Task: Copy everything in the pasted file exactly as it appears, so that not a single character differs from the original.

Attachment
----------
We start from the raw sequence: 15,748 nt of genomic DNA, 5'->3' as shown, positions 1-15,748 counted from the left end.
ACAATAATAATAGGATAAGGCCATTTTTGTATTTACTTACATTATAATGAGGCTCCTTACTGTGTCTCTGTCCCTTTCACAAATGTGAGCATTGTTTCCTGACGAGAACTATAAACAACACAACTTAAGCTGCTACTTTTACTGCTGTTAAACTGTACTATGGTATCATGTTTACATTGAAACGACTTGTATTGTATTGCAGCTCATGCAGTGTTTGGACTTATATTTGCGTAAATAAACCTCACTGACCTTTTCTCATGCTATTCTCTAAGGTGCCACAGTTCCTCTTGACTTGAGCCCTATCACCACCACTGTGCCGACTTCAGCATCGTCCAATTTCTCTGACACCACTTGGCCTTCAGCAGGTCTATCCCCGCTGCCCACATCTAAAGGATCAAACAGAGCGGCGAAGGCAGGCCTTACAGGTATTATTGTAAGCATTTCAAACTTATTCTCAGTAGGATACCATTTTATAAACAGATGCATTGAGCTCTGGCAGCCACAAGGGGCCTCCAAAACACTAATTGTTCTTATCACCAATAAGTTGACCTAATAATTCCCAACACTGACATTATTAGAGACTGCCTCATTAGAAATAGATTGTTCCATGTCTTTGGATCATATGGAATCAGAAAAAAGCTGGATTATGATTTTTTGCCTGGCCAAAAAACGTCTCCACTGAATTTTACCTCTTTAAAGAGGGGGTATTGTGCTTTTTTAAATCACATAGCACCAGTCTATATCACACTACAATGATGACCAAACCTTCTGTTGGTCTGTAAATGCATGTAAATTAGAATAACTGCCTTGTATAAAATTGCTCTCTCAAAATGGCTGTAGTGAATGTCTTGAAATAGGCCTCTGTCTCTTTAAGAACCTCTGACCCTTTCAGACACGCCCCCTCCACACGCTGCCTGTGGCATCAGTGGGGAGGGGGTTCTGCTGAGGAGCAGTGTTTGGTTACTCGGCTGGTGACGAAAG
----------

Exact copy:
We start from the raw sequence: 15,748 nt of genomic DNA, 5'->3' as shown, positions 1-15,748 counted from the left end.
ACAATAATAATAGGATAAGGCCATTTTTGTATTTACTTACATTATAATGAGGCTCCTTACTGTGTCTCTGTCCCTTTCACAAATGTGAGCATTGTTTCCTGACGAGAACTATAAACAACACAACTTAAGCTGCTACTTTTACTGCTGTTAAACTGTACTATGGTATCATGTTTACATTGAAACGACTTGTATTGTATTGCAGCTCATGCAGTGTTTGGACTTATATTTGCGTAAATAAACCTCACTGACCTTTTCTCATGCTATTCTCTAAGGTGCCACAGTTCCTCTTGACTTGAGCCCTATCACCACCACTGTGCCGACTTCAGCATCGTCCAATTTCTCTGACACCACTTGGCCTTCAGCAGGTCTATCCCCGCTGCCCACATCTAAAGGATCAAACAGAGCGGCGAAGGCAGGCCTTACAGGTATTATTGTAAGCATTTCAAACTTATTCTCAGTAGGATACCATTTTATAAACAGATGCATTGAGCTCTGGCAGCCACAAGGGGCCTCCAAAACACTAATTGTTCTTATCACCAATAAGTTGACCTAATAATTCCCAACACTGACATTATTAGAGACTGCCTCATTAGAAATAGATTGTTCCATGTCTTTGGATCATATGGAATCAGAAAAAAGCTGGATTATGATTTTTTGCCTGGCCAAAAAACGTCTCCACTGAATTTTACCTCTTTAAAGAGGGGGTATTGTGCTTTTTTAAATCACATAGCACCAGTCTATATCACACTACAATGATGACCAAACCTTCTGTTGGTCTGTAAATGCATGTAAATTAGAATAACTGCCTTGTATAAAATTGCTCTCTCAAAATGGCTGTAGTGAATGTCTTGAAATAGGCCTCTGTCTCTTTAAGAACCTCTGACCCTTTCAGACACGCCCCCTCCACACGCTGCCTGTGGCATCAGTGGGGAGGGGGTTCTGCTGAGGAGCAGTGTTTGGTTACTCGGCTGGTGACGAAAG